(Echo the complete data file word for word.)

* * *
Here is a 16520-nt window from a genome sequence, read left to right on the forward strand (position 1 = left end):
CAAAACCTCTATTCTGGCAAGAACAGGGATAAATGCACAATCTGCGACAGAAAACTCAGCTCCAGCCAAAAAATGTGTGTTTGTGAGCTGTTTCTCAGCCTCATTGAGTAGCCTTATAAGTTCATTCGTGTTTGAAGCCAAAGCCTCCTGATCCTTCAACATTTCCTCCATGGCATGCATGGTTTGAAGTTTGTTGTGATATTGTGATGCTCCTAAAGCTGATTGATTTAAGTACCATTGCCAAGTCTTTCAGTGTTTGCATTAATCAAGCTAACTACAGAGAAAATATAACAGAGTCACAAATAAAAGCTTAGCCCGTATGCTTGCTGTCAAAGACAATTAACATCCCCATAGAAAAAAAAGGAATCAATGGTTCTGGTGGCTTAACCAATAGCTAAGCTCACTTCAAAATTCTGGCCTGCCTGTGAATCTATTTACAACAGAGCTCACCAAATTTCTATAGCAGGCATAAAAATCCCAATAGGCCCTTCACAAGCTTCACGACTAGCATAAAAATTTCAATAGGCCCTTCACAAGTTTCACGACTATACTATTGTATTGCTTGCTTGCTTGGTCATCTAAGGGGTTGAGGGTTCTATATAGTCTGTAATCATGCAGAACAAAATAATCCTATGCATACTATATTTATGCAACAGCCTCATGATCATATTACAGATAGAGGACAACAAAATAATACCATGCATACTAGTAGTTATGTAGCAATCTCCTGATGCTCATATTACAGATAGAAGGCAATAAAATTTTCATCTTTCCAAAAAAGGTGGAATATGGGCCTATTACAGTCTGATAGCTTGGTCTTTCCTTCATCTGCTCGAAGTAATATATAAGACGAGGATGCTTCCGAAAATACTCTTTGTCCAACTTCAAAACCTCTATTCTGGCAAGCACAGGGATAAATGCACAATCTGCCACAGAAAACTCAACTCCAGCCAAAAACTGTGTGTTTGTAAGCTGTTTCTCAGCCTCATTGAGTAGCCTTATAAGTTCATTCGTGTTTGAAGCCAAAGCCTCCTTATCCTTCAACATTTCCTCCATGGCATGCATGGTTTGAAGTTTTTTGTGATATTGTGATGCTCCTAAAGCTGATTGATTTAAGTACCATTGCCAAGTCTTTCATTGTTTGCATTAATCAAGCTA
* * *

Here is a 16520-nt window from a genome sequence, read left to right on the forward strand (position 1 = left end):
CAAAACCTCTATTCTGGCAAGAACAGGGATAAATGCACAATCTGCGACAGAAAACTCAGCTCCAGCCAAAAAATGTGTGTTTGTGAGCTGTTTCTCAGCCTCATTGAGTAGCCTTATAAGTTCATTCGTGTTTGAAGCCAAAGCCTCCTGATCCTTCAACATTTCCTCCATGGCATGCATGGTTTGAAGTTTGTTGTGATATTGTGATGCTCCTAAAGCTGATTGATTTAAGTACCATTGCCAAGTCTTTCAGTGTTTGCATTAATCAAGCTAACTACAGAGAAAATATAACAGAGTCACAAATAAAAGCTTAGCCCGTATGCTTGCTGTCAAAGACAATTAACATCCCCATAGAAAAAAAAGGAATCAATGGTTCTGGTGGCTTAACCAATAGCTAAGCTCACTTCAAAATTCTGGCCTGCCTGTGAATCTATTTACAACAGAGCTCACCAAATTTCTATAGCAGGCATAAAAATCCCAATAGGCCCTTCACAAGCTTCACGACTAGCATAAAAATTTCAATAGGCCCTTCACAAGTTTCACGACTATACTATTGTATTGCTTGCTTGCTTGGTCATCTAAGGGGTTGAGGGTTCTATATAGTCTGTAATCATGCAGAACAAAATAATCCTATGCATACTATATTTATGCAACAGCCTCATGATCATATTACAGATAGAGGACAACAAAATAATACCATGCATACTAGTAGTTATGTAGCAATCTCCTGATGCTCATATTACAGATAGAAGGCAATAAAATTTTCATCTTTCCAAAAAAGGTGGAATATGGGCCTATTACAGTCTGATAGCTTGGTCTTTCCTTCATCTGCTCGAAGTAATATATAAGACGAGGATGCTTCCGAAAATACTCTTTGTCCAACTTCAAAACCTCTATTCTGGCAAGCACAGGGATAAATGCACAATCTGCCACAGAAAACTCAACTCCAGCCAAAAACTGTGTGTTTGTAAGCTGTTTCTCAGCCTCATTGAGTAGCCTTATAAGTTCATTCGTGTTTGAAGCCAAAGCCTCCTTATCCTTCAACATTTCCTCCATGGCATGCATGGTTTGAAGTTTTTTGTGATATTGTGATGCTCCTAAAGCTGATTGATTTAAGTACCATTGCCAAGTCTTTCATTGTTTGCATTAATCAAGCTA